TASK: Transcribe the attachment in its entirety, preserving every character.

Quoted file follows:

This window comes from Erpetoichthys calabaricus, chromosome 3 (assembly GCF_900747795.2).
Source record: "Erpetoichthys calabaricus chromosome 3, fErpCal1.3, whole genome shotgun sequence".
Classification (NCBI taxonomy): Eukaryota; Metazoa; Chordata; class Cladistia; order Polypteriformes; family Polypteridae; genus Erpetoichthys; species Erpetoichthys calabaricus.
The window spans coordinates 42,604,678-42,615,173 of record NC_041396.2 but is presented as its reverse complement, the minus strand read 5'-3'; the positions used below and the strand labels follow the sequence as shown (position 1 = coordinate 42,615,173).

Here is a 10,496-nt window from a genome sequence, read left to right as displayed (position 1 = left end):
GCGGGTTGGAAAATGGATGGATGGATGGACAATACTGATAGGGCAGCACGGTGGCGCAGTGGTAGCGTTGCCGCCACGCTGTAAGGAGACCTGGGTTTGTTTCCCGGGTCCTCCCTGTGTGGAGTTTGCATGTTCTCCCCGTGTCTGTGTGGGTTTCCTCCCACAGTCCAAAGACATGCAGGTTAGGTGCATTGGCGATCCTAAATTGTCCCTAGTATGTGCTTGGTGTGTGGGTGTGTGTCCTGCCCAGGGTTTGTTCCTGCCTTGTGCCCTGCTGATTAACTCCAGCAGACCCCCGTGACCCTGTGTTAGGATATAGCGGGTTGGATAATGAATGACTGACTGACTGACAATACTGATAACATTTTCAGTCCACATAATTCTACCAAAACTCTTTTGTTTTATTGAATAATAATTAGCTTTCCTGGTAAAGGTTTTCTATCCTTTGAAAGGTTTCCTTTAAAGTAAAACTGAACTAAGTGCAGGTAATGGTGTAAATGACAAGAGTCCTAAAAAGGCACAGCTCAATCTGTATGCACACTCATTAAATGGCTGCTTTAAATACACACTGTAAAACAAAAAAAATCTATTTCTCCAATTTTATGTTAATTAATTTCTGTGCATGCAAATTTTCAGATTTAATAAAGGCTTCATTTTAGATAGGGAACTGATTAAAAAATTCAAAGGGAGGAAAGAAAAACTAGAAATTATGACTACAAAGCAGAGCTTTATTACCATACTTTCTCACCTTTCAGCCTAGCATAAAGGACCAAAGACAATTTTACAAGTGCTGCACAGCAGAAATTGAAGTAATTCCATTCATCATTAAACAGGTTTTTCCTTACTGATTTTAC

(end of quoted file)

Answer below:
This window comes from Erpetoichthys calabaricus, chromosome 3 (assembly GCF_900747795.2).
Source record: "Erpetoichthys calabaricus chromosome 3, fErpCal1.3, whole genome shotgun sequence".
Classification (NCBI taxonomy): Eukaryota; Metazoa; Chordata; class Cladistia; order Polypteriformes; family Polypteridae; genus Erpetoichthys; species Erpetoichthys calabaricus.
The window spans coordinates 42,604,678-42,615,173 of record NC_041396.2 but is presented as its reverse complement, the minus strand read 5'-3'; the positions used below and the strand labels follow the sequence as shown (position 1 = coordinate 42,615,173).

Here is a 10,496-nt window from a genome sequence, read left to right as displayed (position 1 = left end):
GCGGGTTGGAAAATGGATGGATGGATGGACAATACTGATAGGGCAGCACGGTGGCGCAGTGGTAGCGTTGCCGCCACGCTGTAAGGAGACCTGGGTTTGTTTCCCGGGTCCTCCCTGTGTGGAGTTTGCATGTTCTCCCCGTGTCTGTGTGGGTTTCCTCCCACAGTCCAAAGACATGCAGGTTAGGTGCATTGGCGATCCTAAATTGTCCCTAGTATGTGCTTGGTGTGTGGGTGTGTGTCCTGCCCAGGGTTTGTTCCTGCCTTGTGCCCTGCTGATTAACTCCAGCAGACCCCCGTGACCCTGTGTTAGGATATAGCGGGTTGGATAATGAATGACTGACTGACTGACAATACTGATAACATTTTCAGTCCACATAATTCTACCAAAACTCTTTTGTTTTATTGAATAATAATTAGCTTTCCTGGTAAAGGTTTTCTATCCTTTGAAAGGTTTCCTTTAAAGTAAAACTGAACTAAGTGCAGGTAATGGTGTAAATGACAAGAGTCCTAAAAAGGCACAGCTCAATCTGTATGCACACTCATTAAATGGCTGCTTTAAATACACACTGTAAAACAAAAAAAATCTATTTCTCCAATTTTATGTTAATTAATTTCTGTGCATGCAAATTTTCAGATTTAATAAAGGCTTCATTTTAGATAGGGAACTGATTAAAAAATTCAAAGGGAGGAAAGAAAAACTAGAAATTATGACTACAAAGCAGAGCTTTATTACCATACTTTCTCACCTTTCAGCCTAGCATAAAGGACCAAAGACAATTTTACAAGTGCTGCACAGCAGAAATTGAAGTAATTCCATTCATCATTAAACAGGTTTTTCCTTACTGATTTTAC